PITTSFIELD — In September 1941, as his nation reeled from the Second World War still months before the United States would officially join it, Winston Churchill visited a 19th-century Buckinghamshire estate called Bletchley Park.

Inside, a group of codebreakers led by computing pioneer Alan Turing and immortalized on film in "The Imitation Game" were toiling to crack Enigma, the ever-changing mechanical German cypher that brought every detail of the Nazi High Command within reach — as unreadable gobbledygook.

To crack it, Turing and his colleagues managed to invent modern computing. And to do that, they needed a lot of money. The public couldn't possibly find out about what was happening at Bletchley, and indeed it wouldn't for decades.

But, that October, as his nation rationed everything and ripped up iron fenceposts for the war effort, Winston Churchill issued a communique regarding the Bletchley Park project: "Make sure they have all they want on extreme priority."

His words rang true to me this December, 77 years on, as I spent four days at Berkshire Medical Center with a debilitating but benign form of viral vertigo that made sitting up nauseating and walking without help impossible.

As nurses managed my care, my food, my every need alongside those of myriad other patients with myriad other, far more complex ones, I couldn't help but think of Question 1, the failed November ballot referendum that would have mandated nurse staffing levels by state law.

I voted for Question 1 because the primary organ of nurses' organized labor endorsed it, and I support organized labor. The measure's independently reached price tag, between $700 million and $900 million, did give me pause. But as I lay in a gurney, unable to turn over without doing mental barrel rolls, I kept returning to Churchill's words: "Make sure they have all they want" — "on extreme priority."


Question 1 fell victim to several pitfalls of a plebiscite. Its technicality made it beyond most voters' comprehension, a fact easily manipulated by either side. Its legal scope constrained it to an unfunded mandate — similar to the issue that doomed a would-be Question 4, the so-called Millionaire's Tax. These two issues combined to create a narrative of cost that framed the question entirely wrong.

Detractors found the price tag untenable, and they were right that hospitals ought not to bear the brunt of those hundreds of millions.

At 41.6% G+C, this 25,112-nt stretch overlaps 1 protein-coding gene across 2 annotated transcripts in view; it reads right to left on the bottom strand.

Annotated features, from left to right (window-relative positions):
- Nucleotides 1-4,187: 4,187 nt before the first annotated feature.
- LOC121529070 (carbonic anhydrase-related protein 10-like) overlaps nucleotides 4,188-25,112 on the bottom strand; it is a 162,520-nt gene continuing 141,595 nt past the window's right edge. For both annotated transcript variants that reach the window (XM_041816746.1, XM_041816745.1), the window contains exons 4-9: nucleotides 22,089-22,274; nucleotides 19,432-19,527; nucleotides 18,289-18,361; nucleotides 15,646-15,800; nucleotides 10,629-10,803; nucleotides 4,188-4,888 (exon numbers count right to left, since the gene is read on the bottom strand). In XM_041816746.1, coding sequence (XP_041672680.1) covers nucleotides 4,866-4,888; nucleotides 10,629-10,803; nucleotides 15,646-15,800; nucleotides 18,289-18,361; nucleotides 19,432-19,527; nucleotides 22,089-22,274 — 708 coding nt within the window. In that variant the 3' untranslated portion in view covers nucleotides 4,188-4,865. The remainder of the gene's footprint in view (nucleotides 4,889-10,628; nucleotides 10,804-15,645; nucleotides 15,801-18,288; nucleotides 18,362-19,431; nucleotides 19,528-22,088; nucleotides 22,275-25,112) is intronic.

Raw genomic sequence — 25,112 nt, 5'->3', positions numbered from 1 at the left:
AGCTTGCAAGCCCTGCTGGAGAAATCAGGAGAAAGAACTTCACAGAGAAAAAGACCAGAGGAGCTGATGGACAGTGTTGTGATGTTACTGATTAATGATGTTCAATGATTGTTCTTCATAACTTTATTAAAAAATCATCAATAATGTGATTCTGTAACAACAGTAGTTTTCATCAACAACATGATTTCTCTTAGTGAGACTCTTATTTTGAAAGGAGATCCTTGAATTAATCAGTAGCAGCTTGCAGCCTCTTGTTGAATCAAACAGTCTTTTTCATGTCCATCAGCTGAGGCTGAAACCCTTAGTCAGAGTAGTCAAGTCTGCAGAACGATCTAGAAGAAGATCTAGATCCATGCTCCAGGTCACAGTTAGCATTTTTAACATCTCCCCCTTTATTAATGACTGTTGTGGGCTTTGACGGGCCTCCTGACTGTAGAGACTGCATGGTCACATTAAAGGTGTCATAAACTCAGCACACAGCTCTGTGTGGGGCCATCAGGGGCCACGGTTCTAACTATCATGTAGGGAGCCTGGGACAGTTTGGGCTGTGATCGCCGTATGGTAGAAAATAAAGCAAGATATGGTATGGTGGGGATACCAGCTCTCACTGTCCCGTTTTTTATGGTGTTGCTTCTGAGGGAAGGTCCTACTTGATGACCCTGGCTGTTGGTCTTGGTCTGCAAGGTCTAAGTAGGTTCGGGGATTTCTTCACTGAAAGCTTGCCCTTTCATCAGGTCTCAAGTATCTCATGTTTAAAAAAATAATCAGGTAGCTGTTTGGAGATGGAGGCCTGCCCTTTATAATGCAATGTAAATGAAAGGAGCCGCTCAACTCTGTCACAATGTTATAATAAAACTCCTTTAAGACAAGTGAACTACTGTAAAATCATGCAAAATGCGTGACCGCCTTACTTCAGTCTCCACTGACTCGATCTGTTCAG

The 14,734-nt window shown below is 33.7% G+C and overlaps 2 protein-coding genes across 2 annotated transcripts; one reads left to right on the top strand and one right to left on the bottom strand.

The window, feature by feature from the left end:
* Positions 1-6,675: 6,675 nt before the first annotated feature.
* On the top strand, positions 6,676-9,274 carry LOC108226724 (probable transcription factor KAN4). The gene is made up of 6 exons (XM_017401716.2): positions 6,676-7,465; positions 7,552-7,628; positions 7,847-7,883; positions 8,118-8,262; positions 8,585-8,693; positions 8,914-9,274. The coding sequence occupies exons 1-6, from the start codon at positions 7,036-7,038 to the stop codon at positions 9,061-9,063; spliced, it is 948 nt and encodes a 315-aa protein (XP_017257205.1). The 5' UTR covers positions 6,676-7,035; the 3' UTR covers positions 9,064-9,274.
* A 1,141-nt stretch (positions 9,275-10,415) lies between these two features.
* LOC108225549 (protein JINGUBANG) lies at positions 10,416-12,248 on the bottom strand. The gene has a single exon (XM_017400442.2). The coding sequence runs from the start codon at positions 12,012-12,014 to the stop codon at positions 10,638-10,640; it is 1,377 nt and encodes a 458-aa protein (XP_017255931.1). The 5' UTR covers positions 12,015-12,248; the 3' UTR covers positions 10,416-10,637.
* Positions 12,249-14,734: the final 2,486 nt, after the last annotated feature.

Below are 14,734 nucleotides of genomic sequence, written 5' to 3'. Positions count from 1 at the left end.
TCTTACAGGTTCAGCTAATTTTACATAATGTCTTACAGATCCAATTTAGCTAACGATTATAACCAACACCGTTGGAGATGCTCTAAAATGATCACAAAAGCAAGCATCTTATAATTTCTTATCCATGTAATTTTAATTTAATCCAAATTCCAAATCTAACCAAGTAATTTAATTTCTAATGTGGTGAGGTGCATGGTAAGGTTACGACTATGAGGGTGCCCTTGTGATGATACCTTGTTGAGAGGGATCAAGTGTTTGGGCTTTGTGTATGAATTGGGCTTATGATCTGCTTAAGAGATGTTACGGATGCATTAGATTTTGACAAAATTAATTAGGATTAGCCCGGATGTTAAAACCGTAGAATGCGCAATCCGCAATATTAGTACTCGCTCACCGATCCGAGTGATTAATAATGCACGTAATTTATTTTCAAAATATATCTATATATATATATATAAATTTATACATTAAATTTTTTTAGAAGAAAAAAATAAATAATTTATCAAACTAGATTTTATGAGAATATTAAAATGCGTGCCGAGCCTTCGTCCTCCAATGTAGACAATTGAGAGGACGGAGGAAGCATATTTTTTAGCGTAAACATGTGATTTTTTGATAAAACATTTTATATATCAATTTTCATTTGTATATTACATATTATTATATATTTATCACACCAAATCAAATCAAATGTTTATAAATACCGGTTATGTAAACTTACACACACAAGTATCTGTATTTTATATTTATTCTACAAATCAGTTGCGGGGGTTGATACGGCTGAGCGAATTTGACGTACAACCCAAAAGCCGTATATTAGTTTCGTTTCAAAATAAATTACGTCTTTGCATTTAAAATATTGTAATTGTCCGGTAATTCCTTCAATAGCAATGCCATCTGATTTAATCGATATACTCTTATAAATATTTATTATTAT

But if nurses say they need these staffing levels, and the state says it will cost up to $900 million, that doesn't mean we stop and throw our hands up. It means we, the Commonwealth, aren't spending enough on nurses, and we need to spend a whole lot more — in the neighborhood of $900 million more.

I am not an expert on nursing. I have no idea what kind of staffing level is appropriate. I'd bet the lion's share of Massachusetts voters doesn't either. In my internal calculus, that means defer to the people who do, in this case the nurses. But a ballot initiative knowingly puts complex issues in the hands of the electorate — and being an expert is rightfully no barrier to the ballot box.

Nine-hundred million is a lot of dollars. I don't want my copays or deductibles to go up, and I don't want care to suffer at Massachusetts hospitals, some among the world's best. This money can and should come from state coffers, divvied up equitably among taxpayers. But a ballot initiative knowingly limits petitioners and voters to one area of action: we can mandate a level, but we can't simultaneously allocate the money to fund it.

We saw this with the millionaires' tax, which would have collected revenue but also promised to earmark it for education. No dice, said the Supreme Judicial Court. No multitasking in a plebiscite.


The weaknesses of referenda are clear, and they're knowingly structured to make ballot initiatives the last resort of legislation. Even when they are enacted, the state has immense power to drag its feet on enforcement. Just look at recreational marijuana.

They are what petitioners turn to when Beacon Hill has given them the cold shoulder, doing political double duty for elected officials: any result allows lawmakers to hide behind "the will of the people" and a failure allows them to table an issue indefinitely as voters may think it has come and gone.

We must not allow issues like nurse staffing to come and go. The General Court must grow some legislative teeth and address the issue in the session to come.

Gov. Charlie Baker, the former health insurance executive reelected with a greater mandate than his first term and the highest popularity in the country, could lead the charge if he wanted.

He's made clear that reallocation of state funds directly to local entities is a Baker-Polito modus operandi. Why not to hospitals, or regional health authorities? Reframe it as a landmark, billion dollar investment in our state's nurses and I think the "will of the people" might change.

During my stay at BMC, I watched a nursing associate work through a splitting headache to keep the floor running. I watched a housekeeper step in to help lift my roommate out of his bed when everyone else was busy. I heard a registered nurse worry about her own brother, also hospitalized, as she disbursed medication to patients. Through it all, I received excellent medical attention.

These women and men should have everything they need and more. They do an extraordinarily difficult job driven by what can only be described as the calling to care.

The voters failed in rejecting Question 1, and because of the process' limitations, I can't even blame them.

Now, it's up to Baker to return to the State House and govern. He should work with the legislature to fund and mandate massive increases in nurse staffing levels, determined in tandem with labor and management.

This issue is critical and must be solved — "on extreme priority."

Evan Berkowitz is an Eagle news designer.